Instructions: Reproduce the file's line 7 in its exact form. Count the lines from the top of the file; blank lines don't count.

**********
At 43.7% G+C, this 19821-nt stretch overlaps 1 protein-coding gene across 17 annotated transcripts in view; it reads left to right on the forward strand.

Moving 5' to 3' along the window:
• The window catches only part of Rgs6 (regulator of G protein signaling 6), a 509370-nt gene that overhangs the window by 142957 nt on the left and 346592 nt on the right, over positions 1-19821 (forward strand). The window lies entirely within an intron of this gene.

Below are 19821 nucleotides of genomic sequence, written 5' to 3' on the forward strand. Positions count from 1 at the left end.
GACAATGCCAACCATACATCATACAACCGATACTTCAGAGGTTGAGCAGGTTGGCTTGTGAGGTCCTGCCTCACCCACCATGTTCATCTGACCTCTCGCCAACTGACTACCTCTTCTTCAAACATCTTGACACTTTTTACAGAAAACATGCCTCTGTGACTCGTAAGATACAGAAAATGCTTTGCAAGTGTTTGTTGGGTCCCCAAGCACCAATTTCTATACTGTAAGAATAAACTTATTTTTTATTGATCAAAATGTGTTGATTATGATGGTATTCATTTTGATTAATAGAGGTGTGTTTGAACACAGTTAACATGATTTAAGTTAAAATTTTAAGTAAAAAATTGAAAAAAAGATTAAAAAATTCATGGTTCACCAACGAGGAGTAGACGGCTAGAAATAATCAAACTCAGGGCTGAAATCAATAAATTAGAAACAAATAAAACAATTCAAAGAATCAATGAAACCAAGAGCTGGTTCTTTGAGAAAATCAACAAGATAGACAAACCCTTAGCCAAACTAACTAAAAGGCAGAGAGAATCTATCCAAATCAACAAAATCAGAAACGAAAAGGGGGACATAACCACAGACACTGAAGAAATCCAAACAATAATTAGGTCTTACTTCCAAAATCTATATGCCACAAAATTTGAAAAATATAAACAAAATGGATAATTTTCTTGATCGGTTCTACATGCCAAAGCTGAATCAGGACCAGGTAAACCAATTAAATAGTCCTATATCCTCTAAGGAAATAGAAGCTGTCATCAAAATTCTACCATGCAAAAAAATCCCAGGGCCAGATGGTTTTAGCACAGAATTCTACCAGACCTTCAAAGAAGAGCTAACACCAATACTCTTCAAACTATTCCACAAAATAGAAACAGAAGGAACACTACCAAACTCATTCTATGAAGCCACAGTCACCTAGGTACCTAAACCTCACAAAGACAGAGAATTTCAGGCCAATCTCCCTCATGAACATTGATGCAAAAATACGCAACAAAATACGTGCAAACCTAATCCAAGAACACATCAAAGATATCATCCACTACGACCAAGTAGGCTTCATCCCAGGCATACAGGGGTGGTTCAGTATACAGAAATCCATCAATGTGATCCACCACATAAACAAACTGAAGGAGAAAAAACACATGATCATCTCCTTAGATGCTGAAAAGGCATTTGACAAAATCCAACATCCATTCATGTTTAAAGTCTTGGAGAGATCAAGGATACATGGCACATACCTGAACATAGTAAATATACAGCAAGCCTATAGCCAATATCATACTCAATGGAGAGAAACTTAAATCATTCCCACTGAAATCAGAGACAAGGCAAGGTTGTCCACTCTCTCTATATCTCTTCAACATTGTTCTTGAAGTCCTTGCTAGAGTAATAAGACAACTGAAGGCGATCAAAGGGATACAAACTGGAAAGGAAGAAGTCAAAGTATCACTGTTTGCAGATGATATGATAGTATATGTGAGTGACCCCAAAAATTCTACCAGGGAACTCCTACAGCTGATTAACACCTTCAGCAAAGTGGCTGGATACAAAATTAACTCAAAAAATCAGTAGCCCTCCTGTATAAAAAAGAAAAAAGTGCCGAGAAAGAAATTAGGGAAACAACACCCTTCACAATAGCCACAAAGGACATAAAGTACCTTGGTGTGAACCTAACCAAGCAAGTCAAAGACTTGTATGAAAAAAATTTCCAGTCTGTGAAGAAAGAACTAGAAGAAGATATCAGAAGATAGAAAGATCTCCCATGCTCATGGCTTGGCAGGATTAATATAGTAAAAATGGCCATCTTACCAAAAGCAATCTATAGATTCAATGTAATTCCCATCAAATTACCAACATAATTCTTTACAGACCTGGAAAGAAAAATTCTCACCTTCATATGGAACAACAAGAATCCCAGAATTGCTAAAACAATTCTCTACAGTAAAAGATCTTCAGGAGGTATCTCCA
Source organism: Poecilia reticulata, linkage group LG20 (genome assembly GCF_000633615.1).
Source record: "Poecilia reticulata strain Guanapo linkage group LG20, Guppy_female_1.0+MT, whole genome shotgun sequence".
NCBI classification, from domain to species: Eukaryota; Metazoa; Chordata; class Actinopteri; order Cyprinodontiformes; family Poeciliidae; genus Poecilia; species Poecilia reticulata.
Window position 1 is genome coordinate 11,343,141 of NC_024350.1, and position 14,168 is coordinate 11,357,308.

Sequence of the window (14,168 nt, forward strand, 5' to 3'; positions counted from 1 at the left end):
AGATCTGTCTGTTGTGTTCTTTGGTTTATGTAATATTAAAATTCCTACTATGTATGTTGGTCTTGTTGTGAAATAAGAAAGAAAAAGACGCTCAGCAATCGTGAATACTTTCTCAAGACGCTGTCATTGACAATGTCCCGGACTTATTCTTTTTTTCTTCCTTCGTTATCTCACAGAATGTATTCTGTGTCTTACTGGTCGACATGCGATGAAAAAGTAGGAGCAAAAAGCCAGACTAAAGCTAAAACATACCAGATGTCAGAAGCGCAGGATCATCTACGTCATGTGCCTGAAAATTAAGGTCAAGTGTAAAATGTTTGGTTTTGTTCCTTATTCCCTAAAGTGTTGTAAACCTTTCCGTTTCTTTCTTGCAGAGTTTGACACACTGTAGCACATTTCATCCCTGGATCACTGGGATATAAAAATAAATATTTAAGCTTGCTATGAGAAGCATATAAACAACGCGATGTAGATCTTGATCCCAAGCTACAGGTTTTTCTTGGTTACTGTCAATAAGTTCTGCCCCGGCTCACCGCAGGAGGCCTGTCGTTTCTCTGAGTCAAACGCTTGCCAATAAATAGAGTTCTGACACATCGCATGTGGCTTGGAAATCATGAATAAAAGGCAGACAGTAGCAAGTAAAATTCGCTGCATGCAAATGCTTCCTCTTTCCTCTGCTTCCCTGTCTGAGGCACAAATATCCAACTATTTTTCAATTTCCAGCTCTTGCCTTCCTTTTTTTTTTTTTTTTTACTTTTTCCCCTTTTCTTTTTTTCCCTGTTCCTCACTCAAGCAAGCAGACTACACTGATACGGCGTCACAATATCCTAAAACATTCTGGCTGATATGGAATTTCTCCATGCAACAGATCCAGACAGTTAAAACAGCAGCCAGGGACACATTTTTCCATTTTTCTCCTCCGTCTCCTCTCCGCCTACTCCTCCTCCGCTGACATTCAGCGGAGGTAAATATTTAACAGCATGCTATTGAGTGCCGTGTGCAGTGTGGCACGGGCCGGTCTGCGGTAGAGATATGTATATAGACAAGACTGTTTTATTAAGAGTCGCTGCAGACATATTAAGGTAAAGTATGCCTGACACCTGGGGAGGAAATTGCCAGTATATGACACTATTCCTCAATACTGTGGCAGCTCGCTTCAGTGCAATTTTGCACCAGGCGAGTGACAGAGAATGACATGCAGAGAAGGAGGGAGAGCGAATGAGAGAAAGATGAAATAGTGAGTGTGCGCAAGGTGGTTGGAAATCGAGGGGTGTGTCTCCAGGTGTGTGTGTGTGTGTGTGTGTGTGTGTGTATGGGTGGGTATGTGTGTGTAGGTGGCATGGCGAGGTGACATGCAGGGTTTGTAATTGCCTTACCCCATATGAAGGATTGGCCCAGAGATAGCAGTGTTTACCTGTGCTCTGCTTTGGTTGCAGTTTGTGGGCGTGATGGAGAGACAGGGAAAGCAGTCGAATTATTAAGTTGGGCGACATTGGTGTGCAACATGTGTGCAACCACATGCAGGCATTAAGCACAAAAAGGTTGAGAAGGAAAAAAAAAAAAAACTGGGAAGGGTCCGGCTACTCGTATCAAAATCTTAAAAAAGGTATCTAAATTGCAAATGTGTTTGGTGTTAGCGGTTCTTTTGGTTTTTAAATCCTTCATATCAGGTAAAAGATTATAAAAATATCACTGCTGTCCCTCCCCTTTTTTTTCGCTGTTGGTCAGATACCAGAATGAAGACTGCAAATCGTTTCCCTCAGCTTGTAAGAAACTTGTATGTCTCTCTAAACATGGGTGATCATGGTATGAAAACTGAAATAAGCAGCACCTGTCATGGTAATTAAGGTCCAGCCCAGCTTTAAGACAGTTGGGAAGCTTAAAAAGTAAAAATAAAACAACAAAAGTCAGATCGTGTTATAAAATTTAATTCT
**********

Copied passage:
Source record: "Poecilia reticulata strain Guanapo linkage group LG20, Guppy_female_1.0+MT, whole genome shotgun sequence".